The trend of male supervisors and senior colleagues sexually harassing women who are just starting out in the journalism industry illustrates the mentality of many sexual harassers.  Men who sexually harass women often choose women with less power than them so that the women will be less likely to complain.  Furthermore, sexual harassment is often motivated just as much by a desire to exert power over these less powerful women as it is by sexual desire.

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Former Fox News journalist Gretchen Carlson recently filed a sexual harassment lawsuit against Fox News news chief Roger Ailes that has received a lot of media attention.  One aspect of the case that has received attention is Ailes’ efforts to force the lawsuit out of the public eye and into secretive arbitration proceedings.  Ailes’ attorneys have griped about trying his case in the press even though Ailes has aired allegations against countless other people in the press over the years.

Carlson filed her lawsuit in court, instead of arbitration, because her lawyers have argued that she agreed to pursue claims against Fox News in arbitration but not against Ailes himself.  And her lawsuit is against Ailes, not Fox News.  But that has not stopped Ailes’ attorneys from aggressively trying to push the case out of the public eye and into arbitration.

The arbitration agreement that Carlson signed is remarkable because of the scope of confidentiality it requires.  Normally, arbitration agreements keep cases out of the public eye because they require workers to bring their claims before a private arbitrator, instead of the public court system.  However, the arbitration agreement that Carlson signed forbids her from disclosing what happened to her to anyone outside of the arbitration proceedings.  Cliff Palefsky, a lawyer who heads the National Employment Lawyers Association’s task force on mandatory arbitration, calls this level of confidentiality a “gag order” and argues that it should be unenforceable because it goes against public policy.

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Last week, the U.S. Eighth Circuit Court of Appeals issued an opinion in a Family Medical Leave Act (FMLA) case which involved claims against Bridgestone Americas Tire Operations.  The court held that Bridgestone unlawfully interfered with the FMLA rights of Lucas Hernandez, a tire builder Bridgestone fired because of attendance.

While Hernandez worked for Bridgestone his son had asthma and he needed to intermittently take time off from work to care for his son.  The FMLA requires employers to permit FMLA-eligible employees to take intermittent leave for qualifying reasons, such as to care for a son or daughter with a serious health condition.  Bridgestone permitted Hernandez to take this intermittent FMLA leave but, according to the court, it did not provide him with all of the leave he was entitled to take.

Like many manufacturers, Bridgestone ran its tire building operations continuously.  This continuous operation required many employees to routinely work overtime shifts.  At the plant where Hernandez worked, Bridgestone put out overtime sign-up sheets where workers could express interest in overtime work.  Bridgestone then took the information from the sign-up sheets and posted another sheet indicating who was selected for overtime and when they had to work.  The court found that once Bridgestone selected an employee for overtime and put their name on the sheet, that overtime shift was mandatory.  Characterizing the overtime shift as mandatory had implications for calculating Hernandez’s FMLA leave entitlement.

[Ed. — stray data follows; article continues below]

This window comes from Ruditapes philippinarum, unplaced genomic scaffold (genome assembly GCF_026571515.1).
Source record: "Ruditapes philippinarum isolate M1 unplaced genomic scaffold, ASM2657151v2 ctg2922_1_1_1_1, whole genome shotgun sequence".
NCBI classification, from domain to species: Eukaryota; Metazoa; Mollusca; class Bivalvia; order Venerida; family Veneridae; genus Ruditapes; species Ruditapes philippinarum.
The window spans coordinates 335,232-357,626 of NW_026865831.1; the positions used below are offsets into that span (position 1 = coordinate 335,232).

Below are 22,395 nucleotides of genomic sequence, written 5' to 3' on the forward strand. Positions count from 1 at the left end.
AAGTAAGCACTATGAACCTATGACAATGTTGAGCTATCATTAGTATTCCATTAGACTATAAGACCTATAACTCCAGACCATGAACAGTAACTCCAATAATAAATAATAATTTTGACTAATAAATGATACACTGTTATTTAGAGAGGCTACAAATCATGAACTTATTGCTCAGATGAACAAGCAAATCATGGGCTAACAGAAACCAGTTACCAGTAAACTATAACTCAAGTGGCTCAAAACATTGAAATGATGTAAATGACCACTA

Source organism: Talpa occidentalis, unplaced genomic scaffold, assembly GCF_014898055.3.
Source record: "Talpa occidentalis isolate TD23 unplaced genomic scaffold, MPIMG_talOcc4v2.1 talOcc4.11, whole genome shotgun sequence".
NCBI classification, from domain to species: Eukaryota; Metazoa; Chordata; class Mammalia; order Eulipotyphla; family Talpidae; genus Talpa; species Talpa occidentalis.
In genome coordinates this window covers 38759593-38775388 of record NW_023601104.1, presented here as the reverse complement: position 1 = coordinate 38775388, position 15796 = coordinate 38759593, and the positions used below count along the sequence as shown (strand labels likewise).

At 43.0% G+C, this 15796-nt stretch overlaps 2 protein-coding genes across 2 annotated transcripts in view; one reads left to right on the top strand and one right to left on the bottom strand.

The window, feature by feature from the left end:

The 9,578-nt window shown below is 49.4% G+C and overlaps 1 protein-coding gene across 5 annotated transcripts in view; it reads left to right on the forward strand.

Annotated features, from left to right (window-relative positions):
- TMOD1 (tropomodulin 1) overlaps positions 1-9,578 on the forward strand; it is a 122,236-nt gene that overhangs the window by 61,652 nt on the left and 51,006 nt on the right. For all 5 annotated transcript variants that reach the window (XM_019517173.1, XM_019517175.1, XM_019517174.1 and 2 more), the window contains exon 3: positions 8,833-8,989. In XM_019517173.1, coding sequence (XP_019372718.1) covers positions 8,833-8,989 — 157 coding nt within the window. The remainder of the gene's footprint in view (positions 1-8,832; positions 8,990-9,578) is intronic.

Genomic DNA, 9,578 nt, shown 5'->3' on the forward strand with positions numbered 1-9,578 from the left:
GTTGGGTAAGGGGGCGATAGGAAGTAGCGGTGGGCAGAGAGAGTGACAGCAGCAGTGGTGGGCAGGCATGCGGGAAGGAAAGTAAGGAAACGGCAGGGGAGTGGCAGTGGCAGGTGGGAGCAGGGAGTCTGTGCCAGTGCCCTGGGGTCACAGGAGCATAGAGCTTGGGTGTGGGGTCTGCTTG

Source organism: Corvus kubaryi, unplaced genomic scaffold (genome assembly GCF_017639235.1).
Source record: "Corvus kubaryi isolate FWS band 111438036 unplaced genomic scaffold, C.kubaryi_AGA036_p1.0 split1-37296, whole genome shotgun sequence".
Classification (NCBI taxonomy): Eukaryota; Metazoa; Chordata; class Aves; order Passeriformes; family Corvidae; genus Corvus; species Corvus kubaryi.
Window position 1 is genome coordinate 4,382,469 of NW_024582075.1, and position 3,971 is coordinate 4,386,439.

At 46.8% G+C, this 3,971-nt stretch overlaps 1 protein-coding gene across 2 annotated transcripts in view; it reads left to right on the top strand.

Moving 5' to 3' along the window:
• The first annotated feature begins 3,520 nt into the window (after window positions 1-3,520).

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The Washington Post Magazine recently ran an interesting story about the prevalence of ageism in the workplace.  As the baby boomer generation ages, the problem of age discrimination is going to be more and more common.  Unfortunately, age discrimination remains one of the more socially acceptable forms of discrimination in our society.  Todd Nelson, a psychology professor quoted in the article, pointed to greeting cards as indicative of this social acceptability of ageism.  If you shop for birthday cards, you’ll see many that talk about how getting older is something to be ashamed of or that people would want to hide.  You don’t see such attitudes publicly expressed about race, sex, or religion.  A card that said “’ha ha, too bad you’re Jewish’ …wouldn’t go over so well,” Nelson noted.

Older workers face deeply ingrained pernicious stereotypes about their ability as workers.  Many employers hold stereotypical views that older workers are unable to learn new technologies (“you can’t teach an old dog new tricks”), unable to take direction from younger supervisors, and can’t get invested in the job because they are just thinking about retirement.  Many employers also assume that older workers will be prone to filing workers compensation claims due to on-the-job injuries.

If you are an older worker, you probably already know that you need to guard against ageism.  And if you don’t know that you need to do that, consider yourself warned.  There are laws against age discrimination but you need to stay alert to the signs of discrimination in order to detect it.  For example, if your employer is laying you off, try to find out the ages of the other people being laid off to see if, perhaps not so coincidentally, the younger workers are being spared the axe.  In some instances where employers offer you a severance package, the Older Workers Benefits Protection Act requires the employer to tell you the ages of the people who were laid off and not laid off so that you can see whether the employer targeted older workers.